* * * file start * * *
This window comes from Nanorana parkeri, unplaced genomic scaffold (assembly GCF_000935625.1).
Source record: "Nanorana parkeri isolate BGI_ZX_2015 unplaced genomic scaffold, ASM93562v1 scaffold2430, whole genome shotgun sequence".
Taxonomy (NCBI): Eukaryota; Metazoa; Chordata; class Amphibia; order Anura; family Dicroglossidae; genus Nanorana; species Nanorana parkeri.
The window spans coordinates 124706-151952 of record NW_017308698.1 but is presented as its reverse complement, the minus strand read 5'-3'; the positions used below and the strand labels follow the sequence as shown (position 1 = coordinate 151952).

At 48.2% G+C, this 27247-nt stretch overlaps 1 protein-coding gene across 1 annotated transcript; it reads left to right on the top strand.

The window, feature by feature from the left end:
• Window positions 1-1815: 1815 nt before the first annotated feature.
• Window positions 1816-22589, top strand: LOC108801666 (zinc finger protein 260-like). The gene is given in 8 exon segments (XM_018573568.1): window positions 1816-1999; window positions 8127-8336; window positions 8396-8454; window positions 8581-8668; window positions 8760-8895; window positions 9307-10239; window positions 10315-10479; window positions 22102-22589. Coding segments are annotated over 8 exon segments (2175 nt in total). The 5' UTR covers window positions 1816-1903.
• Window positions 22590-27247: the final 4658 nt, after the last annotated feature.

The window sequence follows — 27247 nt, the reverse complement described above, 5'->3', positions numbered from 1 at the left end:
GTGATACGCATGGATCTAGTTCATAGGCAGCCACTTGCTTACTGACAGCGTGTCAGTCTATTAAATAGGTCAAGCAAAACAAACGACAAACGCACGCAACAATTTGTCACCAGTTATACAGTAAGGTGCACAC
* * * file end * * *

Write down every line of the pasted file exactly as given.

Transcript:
This window comes from Nanorana parkeri, unplaced genomic scaffold (assembly GCF_000935625.1).
Source record: "Nanorana parkeri isolate BGI_ZX_2015 unplaced genomic scaffold, ASM93562v1 scaffold2430, whole genome shotgun sequence".
Taxonomy (NCBI): Eukaryota; Metazoa; Chordata; class Amphibia; order Anura; family Dicroglossidae; genus Nanorana; species Nanorana parkeri.
The window spans coordinates 124706-151952 of record NW_017308698.1 but is presented as its reverse complement, the minus strand read 5'-3'; the positions used below and the strand labels follow the sequence as shown (position 1 = coordinate 151952).

At 48.2% G+C, this 27247-nt stretch overlaps 1 protein-coding gene across 1 annotated transcript; it reads left to right on the top strand.

The window, feature by feature from the left end:
• Window positions 1-1815: 1815 nt before the first annotated feature.
• Window positions 1816-22589, top strand: LOC108801666 (zinc finger protein 260-like). The gene is given in 8 exon segments (XM_018573568.1): window positions 1816-1999; window positions 8127-8336; window positions 8396-8454; window positions 8581-8668; window positions 8760-8895; window positions 9307-10239; window positions 10315-10479; window positions 22102-22589. Coding segments are annotated over 8 exon segments (2175 nt in total). The 5' UTR covers window positions 1816-1903.
• Window positions 22590-27247: the final 4658 nt, after the last annotated feature.

The window sequence follows — 27247 nt, the reverse complement described above, 5'->3', positions numbered from 1 at the left end:
GTGATACGCATGGATCTAGTTCATAGGCAGCCACTTGCTTACTGACAGCGTGTCAGTCTATTAAATAGGTCAAGCAAAACAAACGACAAACGCACGCAACAATTTGTCACCAGTTATACAGTAAGGTGCACAC